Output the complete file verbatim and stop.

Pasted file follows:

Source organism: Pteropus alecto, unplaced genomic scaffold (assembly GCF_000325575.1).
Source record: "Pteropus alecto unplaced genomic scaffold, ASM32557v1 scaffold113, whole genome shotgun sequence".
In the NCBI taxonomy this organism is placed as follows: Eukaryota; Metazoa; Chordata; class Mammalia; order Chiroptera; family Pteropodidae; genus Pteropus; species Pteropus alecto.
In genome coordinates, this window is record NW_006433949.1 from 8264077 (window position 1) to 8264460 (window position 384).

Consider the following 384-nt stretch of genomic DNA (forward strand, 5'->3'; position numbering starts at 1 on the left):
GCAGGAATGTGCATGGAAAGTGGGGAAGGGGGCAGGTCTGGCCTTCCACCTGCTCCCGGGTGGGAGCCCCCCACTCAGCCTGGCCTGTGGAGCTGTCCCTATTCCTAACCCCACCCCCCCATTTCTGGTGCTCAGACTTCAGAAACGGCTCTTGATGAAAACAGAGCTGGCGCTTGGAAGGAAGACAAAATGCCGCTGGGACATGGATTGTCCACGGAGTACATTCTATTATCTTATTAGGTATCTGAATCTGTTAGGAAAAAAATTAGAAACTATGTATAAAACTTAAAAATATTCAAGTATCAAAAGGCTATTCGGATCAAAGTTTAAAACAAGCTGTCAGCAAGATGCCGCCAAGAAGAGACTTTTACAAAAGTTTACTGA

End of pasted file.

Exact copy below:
Source organism: Pteropus alecto, unplaced genomic scaffold (assembly GCF_000325575.1).
Source record: "Pteropus alecto unplaced genomic scaffold, ASM32557v1 scaffold113, whole genome shotgun sequence".
In the NCBI taxonomy this organism is placed as follows: Eukaryota; Metazoa; Chordata; class Mammalia; order Chiroptera; family Pteropodidae; genus Pteropus; species Pteropus alecto.
In genome coordinates, this window is record NW_006433949.1 from 8264077 (window position 1) to 8264460 (window position 384).

Consider the following 384-nt stretch of genomic DNA (forward strand, 5'->3'; position numbering starts at 1 on the left):
GCAGGAATGTGCATGGAAAGTGGGGAAGGGGGCAGGTCTGGCCTTCCACCTGCTCCCGGGTGGGAGCCCCCCACTCAGCCTGGCCTGTGGAGCTGTCCCTATTCCTAACCCCACCCCCCCATTTCTGGTGCTCAGACTTCAGAAACGGCTCTTGATGAAAACAGAGCTGGCGCTTGGAAGGAAGACAAAATGCCGCTGGGACATGGATTGTCCACGGAGTACATTCTATTATCTTATTAGGTATCTGAATCTGTTAGGAAAAAAATTAGAAACTATGTATAAAACTTAAAAATATTCAAGTATCAAAAGGCTATTCGGATCAAAGTTTAAAACAAGCTGTCAGCAAGATGCCGCCAAGAAGAGACTTTTACAAAAGTTTACTGA